El Nino brings sharks, other marine life to California coast

July 1, 2016 by Veronique Dupont
High water temperatures off California are leading to more shark sightings as well as increased sightings of whales, dolphins, seals and sea lions

Shark encounters and sightings along California's coast are at their highest level in decades, scientists say, warning that warmer waters mean beachgoers will have to be on the lookout for the predators all summer.

The latest near-deadly encounter came in late May when a 52-year-old woman was mauled by a shark near Los Angeles, prompting beach closures for several days.

Chris Lowe, director of California State University's Long Beach Shark Lab, said there have been more sightings of this year than in the previous 30, and that even hammerheads have been spotted along the coast.

He said the El Nino weather pattern of the last two years has led to unusually warm waters in the eastern Pacific, meaning the and other species are not migrating—and are moving closer to shore.

"They are going to hang out near our beaches all summer," Lowe told AFP.

The high water temperatures are having an effect on other marine life as well, with whales, dolphins, seals and sea lions increasingly spotted off the coast.

Other non-indigenous has also been reported, including manta rays and hundreds of thousands of red tuna crabs that washed ashore in southern California in May.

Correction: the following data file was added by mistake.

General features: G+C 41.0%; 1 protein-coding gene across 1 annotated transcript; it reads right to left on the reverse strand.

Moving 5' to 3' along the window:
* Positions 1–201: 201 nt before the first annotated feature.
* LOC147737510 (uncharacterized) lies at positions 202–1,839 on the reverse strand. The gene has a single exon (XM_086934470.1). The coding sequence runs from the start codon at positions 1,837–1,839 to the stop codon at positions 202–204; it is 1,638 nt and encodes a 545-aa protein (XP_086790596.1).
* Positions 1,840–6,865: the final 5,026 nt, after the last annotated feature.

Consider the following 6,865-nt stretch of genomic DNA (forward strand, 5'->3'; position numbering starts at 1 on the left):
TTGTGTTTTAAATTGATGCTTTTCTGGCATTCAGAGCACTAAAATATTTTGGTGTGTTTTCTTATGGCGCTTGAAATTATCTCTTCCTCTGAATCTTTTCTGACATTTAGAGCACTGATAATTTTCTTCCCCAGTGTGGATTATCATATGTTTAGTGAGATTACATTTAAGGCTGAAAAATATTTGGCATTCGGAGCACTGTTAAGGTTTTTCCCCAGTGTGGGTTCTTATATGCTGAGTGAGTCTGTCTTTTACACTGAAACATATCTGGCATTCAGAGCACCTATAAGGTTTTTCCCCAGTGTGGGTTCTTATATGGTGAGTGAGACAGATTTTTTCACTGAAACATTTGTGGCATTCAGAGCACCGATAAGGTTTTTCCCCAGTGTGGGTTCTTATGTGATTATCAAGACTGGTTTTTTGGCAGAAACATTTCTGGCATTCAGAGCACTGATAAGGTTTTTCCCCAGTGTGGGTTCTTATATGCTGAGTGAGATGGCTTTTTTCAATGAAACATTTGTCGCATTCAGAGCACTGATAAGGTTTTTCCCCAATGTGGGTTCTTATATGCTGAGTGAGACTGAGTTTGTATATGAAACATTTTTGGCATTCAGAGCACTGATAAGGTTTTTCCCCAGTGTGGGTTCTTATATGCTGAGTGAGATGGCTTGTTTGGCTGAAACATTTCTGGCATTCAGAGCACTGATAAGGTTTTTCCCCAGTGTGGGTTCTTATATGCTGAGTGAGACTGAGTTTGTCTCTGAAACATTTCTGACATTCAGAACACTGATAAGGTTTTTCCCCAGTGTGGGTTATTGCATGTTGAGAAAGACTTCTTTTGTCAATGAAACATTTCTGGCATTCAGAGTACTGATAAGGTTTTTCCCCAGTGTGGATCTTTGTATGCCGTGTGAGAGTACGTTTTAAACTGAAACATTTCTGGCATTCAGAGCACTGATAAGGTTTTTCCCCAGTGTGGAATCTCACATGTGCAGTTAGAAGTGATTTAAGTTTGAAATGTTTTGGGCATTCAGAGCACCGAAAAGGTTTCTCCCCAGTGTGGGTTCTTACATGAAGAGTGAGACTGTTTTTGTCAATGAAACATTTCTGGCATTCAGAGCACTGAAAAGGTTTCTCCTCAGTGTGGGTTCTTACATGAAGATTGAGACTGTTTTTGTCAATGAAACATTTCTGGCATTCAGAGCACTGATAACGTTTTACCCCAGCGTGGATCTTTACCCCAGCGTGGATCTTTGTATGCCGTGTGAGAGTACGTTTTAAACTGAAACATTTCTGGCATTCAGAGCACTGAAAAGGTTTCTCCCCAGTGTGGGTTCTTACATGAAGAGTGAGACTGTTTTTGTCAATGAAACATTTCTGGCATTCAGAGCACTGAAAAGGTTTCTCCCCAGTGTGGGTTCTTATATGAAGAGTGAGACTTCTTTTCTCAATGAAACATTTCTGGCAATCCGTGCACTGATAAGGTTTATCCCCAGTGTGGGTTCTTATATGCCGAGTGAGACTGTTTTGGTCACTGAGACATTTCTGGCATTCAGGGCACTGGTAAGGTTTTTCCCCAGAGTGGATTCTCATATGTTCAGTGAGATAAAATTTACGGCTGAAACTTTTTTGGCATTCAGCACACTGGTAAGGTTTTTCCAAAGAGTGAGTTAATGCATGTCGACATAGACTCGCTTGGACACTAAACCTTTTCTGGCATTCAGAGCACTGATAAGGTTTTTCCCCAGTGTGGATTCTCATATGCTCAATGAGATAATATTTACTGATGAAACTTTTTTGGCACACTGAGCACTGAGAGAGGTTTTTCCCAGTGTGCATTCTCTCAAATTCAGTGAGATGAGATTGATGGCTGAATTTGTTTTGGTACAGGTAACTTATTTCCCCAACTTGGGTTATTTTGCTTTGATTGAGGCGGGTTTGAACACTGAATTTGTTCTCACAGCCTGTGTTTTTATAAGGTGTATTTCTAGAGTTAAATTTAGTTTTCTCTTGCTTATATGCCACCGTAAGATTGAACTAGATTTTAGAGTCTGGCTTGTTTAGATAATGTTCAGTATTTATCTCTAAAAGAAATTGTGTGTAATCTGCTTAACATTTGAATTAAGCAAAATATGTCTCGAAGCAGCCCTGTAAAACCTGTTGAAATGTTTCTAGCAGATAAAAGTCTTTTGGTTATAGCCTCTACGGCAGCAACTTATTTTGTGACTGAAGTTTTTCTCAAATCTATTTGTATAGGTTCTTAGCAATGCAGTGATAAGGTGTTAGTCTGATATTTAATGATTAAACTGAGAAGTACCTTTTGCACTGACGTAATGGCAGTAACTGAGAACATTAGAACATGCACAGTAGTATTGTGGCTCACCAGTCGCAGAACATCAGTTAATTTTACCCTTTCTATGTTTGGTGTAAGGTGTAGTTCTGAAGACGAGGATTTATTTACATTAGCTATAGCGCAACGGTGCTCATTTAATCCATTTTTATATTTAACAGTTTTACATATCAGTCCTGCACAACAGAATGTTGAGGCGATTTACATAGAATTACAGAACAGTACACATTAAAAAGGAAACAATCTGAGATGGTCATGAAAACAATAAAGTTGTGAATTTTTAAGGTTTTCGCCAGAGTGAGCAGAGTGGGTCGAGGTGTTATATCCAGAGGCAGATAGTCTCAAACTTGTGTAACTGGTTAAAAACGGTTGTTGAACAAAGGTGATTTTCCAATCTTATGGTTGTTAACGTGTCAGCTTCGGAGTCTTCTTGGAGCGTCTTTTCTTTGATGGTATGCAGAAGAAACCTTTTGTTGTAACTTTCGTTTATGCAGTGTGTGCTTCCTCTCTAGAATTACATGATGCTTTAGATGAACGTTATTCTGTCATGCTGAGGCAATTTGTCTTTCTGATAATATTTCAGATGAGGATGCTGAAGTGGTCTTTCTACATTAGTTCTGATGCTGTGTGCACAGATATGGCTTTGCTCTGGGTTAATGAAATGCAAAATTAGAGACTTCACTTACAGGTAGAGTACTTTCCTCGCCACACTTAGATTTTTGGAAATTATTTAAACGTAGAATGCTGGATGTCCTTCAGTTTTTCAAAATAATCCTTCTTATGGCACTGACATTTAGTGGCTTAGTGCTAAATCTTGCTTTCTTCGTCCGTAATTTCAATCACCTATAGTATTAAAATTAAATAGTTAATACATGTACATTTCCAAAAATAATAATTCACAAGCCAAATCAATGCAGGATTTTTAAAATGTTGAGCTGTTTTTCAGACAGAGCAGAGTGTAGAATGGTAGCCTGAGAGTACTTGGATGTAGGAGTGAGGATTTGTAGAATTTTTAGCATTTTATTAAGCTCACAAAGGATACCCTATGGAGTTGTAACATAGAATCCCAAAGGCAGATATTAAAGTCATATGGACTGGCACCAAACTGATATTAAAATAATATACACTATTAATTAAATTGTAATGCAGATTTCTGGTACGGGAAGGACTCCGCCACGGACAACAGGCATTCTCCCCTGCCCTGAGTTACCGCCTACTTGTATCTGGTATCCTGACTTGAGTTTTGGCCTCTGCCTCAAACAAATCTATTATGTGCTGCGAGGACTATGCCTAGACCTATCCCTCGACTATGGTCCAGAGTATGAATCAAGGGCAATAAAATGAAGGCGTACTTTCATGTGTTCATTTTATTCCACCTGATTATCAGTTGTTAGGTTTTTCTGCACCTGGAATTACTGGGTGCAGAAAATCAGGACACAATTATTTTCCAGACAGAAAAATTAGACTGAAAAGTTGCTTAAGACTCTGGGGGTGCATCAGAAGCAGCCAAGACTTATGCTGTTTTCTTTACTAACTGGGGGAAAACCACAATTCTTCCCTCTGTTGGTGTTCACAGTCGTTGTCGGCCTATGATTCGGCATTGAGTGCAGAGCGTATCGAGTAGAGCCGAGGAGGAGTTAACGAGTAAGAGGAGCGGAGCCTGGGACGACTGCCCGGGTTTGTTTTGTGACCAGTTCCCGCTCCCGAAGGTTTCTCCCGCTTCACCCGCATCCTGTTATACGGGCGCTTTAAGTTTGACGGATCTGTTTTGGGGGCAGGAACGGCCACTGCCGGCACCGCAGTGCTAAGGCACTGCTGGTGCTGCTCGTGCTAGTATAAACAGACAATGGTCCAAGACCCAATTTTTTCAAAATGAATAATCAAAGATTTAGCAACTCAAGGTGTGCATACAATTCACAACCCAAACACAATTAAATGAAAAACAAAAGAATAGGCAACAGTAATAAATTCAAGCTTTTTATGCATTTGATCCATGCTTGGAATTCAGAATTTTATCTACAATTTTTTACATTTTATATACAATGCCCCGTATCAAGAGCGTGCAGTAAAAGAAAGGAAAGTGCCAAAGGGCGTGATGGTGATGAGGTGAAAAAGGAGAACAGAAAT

Even a striped dolphin, normally found in tropical waters, was spotted in northern California this year.

More worrisome are highly venomous yellow-bellied sea snakes, normally found in the of the Pacific or Indian oceans, several of which have washed ashore in southern California.

"There have been whales staying in the area all year round rather than the usual three months," said Elliott Hazen, of the National Oceanic and Atmospheric Administration, noting they normally migrate up to Alaska to feed and down to the warmer water off Mexico to breed.

Experts say the El Nino weather pattern has led to unusually warm waters in the eastern Pacific, meaning sharks and other species are not migrating and moving closer to shore
Memories of 'Jaws'

Hazen said a spike in the anchovy population was one reason three to four times more humpback whales had stayed in the Monterey Bay area in the last two years.

The presence of the veritable marine menagerie along the California coast has sparked a huge uptick in business for whale-watching tour operators.

"The whale-watch industry has been booming for sure, with increased sightings," Hazen said.

Meanwhile as the hot summer weather sets in and people hit the beaches, everyone is on the lookout for sharks.

Authorities have even deployed drones to detect the predators.

But experts point out that although the increased sightings and attacks may bring back memories of "Jaws," which scared a generation of movie-goers out of the water, the rate of shark attacks has actually gone down per capita in recent years.

"You are far more likely to die driving to the beach than from a shark," Lowe said.

According to the International Shark Attack File (ISAF), an unprecedented 98 unprovoked shark attacks were recorded worldwide in 2015, 59 of them in the United States, mainly in Florida.

Significantly, only six fatalities were recorded overall, including one in Hawaii.

Apart from blaming El Nino, scientists attribute the rising number of shark sightings and incidents to an increase in human activity in the world's oceans.

"Some people are in the water every day," said Lowe, adding that an upsurge in aquatic sports also means that more people wander far from shore and take more risks.

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